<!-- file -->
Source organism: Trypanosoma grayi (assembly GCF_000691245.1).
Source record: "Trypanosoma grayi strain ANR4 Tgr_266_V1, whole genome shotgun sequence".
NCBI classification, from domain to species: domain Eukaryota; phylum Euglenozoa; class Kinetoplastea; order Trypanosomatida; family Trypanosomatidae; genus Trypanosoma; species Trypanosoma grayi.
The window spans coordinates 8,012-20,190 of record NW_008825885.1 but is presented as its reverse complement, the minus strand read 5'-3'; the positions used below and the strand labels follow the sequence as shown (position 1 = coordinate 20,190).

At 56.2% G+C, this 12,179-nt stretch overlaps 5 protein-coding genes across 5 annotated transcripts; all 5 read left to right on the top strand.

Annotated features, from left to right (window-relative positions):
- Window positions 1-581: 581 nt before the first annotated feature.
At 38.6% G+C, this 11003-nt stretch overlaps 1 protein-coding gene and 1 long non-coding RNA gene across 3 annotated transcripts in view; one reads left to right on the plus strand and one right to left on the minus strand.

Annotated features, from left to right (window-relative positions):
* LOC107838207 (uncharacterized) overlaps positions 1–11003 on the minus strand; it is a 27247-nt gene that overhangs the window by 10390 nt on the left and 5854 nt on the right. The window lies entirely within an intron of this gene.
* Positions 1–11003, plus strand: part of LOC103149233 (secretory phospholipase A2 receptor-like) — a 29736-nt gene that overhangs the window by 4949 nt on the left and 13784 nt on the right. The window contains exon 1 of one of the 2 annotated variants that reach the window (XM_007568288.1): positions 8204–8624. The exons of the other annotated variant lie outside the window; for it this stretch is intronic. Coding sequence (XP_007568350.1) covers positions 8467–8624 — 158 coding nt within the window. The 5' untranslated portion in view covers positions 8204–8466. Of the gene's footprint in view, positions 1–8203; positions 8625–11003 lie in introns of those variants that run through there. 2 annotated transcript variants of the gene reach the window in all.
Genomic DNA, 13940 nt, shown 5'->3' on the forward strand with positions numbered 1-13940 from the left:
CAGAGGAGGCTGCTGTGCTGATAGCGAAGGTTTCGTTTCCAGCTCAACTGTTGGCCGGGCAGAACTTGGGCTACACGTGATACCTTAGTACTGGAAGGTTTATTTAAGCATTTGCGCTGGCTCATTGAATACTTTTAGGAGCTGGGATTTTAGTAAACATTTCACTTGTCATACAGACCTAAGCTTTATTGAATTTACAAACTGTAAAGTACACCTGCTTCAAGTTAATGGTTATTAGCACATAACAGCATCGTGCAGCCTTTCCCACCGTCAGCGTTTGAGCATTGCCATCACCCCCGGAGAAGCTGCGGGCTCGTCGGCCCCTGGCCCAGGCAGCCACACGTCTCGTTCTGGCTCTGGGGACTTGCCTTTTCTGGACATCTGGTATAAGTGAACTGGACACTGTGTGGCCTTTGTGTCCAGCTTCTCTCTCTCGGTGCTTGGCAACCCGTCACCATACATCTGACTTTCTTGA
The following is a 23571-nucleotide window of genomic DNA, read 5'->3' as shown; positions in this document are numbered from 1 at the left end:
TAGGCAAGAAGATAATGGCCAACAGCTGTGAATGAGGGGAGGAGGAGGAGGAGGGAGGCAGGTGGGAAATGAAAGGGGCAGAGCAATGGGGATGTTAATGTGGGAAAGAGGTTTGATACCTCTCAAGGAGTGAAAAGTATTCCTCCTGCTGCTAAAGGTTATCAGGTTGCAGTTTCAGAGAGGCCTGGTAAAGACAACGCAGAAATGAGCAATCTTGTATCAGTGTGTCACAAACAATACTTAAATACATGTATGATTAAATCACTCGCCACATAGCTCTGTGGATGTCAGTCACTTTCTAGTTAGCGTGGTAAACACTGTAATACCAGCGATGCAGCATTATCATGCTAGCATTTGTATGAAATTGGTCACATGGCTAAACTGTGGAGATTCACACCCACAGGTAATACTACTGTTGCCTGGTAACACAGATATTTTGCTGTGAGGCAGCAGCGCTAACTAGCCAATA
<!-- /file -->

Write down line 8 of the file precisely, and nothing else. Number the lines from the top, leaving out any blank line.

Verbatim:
At 38.6% G+C, this 11003-nt stretch overlaps 1 protein-coding gene and 1 long non-coding RNA gene across 3 annotated transcripts in view; one reads left to right on the plus strand and one right to left on the minus strand.